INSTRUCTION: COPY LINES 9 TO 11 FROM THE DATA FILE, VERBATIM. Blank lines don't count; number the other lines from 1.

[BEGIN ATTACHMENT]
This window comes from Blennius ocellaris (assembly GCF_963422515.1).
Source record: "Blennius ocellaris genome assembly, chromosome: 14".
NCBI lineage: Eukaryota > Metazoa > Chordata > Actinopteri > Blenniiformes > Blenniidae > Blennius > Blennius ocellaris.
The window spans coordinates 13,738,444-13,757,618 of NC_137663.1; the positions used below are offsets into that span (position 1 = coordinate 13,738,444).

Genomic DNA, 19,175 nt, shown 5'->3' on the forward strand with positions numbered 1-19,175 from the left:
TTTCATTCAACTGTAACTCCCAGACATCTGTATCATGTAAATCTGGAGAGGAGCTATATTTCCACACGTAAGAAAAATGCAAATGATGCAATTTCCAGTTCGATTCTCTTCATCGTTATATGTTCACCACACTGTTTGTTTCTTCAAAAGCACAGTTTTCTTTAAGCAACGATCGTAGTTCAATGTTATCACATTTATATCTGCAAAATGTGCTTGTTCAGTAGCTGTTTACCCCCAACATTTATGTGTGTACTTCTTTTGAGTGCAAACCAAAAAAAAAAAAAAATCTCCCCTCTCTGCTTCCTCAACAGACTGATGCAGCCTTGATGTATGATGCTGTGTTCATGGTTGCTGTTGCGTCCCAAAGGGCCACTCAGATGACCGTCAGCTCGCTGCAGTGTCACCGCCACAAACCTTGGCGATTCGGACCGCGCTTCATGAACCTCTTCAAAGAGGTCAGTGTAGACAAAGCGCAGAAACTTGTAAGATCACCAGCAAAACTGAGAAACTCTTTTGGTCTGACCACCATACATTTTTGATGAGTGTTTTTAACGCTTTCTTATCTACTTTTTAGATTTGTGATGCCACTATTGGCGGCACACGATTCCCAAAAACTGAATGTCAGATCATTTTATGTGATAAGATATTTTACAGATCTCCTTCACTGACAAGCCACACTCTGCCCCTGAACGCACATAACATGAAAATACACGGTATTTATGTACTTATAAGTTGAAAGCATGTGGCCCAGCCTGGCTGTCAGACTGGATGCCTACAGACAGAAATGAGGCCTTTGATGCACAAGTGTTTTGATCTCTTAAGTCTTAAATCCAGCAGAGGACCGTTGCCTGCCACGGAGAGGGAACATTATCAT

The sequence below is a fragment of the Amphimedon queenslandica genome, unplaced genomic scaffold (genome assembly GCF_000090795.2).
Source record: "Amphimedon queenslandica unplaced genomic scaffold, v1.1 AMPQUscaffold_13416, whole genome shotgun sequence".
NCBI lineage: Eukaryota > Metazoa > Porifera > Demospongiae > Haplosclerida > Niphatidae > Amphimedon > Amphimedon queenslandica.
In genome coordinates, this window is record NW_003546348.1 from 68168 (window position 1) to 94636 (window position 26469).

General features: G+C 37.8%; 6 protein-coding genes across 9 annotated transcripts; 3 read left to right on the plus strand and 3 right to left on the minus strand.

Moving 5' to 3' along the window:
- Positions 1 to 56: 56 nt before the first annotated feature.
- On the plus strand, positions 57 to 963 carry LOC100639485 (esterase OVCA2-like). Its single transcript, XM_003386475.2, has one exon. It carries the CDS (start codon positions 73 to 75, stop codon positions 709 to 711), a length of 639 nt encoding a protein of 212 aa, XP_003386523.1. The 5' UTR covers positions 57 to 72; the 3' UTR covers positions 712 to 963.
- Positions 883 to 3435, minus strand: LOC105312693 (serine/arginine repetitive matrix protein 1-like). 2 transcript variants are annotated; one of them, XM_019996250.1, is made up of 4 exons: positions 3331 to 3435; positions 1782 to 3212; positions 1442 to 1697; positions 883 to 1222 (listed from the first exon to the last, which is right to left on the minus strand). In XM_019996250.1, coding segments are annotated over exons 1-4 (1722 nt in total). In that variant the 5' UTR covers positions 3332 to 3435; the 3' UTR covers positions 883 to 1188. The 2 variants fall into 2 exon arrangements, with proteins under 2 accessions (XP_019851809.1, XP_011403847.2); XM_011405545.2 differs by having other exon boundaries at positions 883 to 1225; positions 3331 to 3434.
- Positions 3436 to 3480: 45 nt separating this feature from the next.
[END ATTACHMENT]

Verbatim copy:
NCBI lineage: Eukaryota > Metazoa > Porifera > Demospongiae > Haplosclerida > Niphatidae > Amphimedon > Amphimedon queenslandica.
In genome coordinates, this window is record NW_003546348.1 from 68168 (window position 1) to 94636 (window position 26469).

General features: G+C 37.8%; 6 protein-coding genes across 9 annotated transcripts; 3 read left to right on the plus strand and 3 right to left on the minus strand.